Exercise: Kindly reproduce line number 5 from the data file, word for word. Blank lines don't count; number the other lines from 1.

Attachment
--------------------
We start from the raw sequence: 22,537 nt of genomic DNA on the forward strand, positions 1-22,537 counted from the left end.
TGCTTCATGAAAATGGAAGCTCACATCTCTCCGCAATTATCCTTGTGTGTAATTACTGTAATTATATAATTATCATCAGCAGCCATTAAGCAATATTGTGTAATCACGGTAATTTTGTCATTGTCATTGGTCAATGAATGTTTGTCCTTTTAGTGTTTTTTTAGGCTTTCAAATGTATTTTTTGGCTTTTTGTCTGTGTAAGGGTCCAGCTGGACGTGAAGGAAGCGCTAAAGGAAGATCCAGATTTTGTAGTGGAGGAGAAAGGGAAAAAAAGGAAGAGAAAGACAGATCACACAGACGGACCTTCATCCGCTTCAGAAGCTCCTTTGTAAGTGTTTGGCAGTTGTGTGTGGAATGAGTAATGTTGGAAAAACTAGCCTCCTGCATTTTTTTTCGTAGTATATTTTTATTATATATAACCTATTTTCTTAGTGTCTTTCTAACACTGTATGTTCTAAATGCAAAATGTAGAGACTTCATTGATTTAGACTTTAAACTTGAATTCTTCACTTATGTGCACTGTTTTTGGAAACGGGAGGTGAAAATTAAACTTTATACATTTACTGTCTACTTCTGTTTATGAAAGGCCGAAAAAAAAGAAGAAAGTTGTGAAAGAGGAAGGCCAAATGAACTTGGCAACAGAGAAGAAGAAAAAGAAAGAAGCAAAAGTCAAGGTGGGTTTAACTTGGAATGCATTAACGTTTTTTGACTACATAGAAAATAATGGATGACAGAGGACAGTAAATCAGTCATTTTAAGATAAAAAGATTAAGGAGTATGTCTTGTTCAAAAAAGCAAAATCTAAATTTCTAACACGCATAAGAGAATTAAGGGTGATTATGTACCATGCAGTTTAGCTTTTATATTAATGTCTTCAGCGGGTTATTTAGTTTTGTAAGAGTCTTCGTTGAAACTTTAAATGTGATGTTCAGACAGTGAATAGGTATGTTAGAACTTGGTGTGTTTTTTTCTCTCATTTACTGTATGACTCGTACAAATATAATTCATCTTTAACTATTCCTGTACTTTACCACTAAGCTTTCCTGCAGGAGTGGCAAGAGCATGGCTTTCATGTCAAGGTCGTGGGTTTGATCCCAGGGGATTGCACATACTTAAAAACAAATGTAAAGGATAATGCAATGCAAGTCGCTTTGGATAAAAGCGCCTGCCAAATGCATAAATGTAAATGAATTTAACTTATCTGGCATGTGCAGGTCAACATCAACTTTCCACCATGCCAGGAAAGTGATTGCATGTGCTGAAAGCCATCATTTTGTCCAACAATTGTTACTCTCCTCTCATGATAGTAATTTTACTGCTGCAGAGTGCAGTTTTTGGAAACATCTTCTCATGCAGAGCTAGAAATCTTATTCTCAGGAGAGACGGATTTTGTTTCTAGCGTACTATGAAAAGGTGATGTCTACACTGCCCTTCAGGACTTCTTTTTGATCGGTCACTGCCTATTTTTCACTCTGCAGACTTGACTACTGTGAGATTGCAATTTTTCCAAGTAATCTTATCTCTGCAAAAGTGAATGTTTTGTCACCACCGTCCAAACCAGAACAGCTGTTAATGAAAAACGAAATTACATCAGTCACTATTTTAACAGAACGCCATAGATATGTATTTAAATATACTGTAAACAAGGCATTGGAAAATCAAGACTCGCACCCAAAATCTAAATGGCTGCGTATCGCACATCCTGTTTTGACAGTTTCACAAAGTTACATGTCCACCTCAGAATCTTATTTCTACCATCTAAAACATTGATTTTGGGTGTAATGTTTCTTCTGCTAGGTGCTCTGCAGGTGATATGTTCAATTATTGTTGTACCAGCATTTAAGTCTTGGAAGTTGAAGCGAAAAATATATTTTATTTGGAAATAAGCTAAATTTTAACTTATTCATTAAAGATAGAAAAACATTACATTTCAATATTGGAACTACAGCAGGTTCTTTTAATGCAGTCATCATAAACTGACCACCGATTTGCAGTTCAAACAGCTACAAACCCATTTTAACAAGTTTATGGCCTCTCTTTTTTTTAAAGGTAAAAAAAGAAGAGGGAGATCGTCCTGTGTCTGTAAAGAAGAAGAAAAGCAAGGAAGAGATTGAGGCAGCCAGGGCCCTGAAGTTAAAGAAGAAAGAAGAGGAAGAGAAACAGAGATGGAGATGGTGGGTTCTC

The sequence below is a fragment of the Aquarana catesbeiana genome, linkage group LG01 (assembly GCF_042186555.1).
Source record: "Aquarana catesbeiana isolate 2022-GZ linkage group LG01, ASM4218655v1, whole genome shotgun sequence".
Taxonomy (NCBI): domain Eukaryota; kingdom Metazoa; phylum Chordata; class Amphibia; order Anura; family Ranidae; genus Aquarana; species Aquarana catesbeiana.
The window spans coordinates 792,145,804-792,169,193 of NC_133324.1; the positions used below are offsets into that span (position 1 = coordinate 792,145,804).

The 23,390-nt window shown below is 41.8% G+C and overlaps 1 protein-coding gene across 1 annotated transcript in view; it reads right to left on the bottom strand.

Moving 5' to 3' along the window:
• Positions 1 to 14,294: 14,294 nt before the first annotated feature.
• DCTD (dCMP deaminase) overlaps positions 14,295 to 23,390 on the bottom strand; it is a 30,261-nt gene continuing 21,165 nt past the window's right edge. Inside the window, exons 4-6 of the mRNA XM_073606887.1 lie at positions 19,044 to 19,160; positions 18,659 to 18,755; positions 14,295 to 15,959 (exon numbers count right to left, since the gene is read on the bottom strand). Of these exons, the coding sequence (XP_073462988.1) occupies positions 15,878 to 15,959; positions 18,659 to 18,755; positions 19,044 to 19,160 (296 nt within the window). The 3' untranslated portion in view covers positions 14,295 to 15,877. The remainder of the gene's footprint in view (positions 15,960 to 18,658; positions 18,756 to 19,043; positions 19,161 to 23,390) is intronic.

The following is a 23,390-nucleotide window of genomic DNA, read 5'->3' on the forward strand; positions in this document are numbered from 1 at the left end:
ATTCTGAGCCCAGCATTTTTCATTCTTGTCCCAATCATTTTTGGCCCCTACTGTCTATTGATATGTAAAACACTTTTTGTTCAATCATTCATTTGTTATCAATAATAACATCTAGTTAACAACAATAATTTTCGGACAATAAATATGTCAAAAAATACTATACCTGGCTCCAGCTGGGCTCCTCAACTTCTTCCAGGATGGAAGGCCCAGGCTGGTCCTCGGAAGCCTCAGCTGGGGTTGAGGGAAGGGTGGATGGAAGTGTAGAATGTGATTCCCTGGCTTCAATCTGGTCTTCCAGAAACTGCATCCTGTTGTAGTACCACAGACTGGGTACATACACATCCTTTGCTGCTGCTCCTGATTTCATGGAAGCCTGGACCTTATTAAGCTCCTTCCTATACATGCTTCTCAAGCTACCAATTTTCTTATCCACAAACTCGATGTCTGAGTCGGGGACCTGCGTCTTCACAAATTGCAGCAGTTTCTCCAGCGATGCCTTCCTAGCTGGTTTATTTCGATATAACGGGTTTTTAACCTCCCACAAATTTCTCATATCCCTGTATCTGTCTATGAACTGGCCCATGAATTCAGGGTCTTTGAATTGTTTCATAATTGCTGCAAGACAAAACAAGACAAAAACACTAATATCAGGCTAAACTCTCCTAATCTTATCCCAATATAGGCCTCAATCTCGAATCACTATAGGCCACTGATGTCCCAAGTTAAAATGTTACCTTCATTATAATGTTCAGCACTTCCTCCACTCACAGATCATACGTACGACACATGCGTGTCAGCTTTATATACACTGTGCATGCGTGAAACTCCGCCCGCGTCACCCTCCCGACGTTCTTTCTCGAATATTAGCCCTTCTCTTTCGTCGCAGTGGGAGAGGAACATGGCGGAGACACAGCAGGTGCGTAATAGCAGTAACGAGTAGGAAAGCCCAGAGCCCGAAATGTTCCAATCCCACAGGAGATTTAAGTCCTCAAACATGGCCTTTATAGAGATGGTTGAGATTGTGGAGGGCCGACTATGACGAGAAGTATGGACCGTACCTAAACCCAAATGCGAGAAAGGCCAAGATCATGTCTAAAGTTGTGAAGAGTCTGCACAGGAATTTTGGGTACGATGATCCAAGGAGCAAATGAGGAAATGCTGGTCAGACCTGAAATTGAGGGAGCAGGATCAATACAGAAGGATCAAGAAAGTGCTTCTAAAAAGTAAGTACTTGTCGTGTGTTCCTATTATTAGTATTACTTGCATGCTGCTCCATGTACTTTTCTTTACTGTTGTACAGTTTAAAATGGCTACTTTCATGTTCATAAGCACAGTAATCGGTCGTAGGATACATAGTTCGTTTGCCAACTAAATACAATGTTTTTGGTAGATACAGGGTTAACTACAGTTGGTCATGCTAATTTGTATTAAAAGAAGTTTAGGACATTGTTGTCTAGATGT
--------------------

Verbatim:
Taxonomy (NCBI): domain Eukaryota; kingdom Metazoa; phylum Chordata; class Amphibia; order Anura; family Ranidae; genus Aquarana; species Aquarana catesbeiana.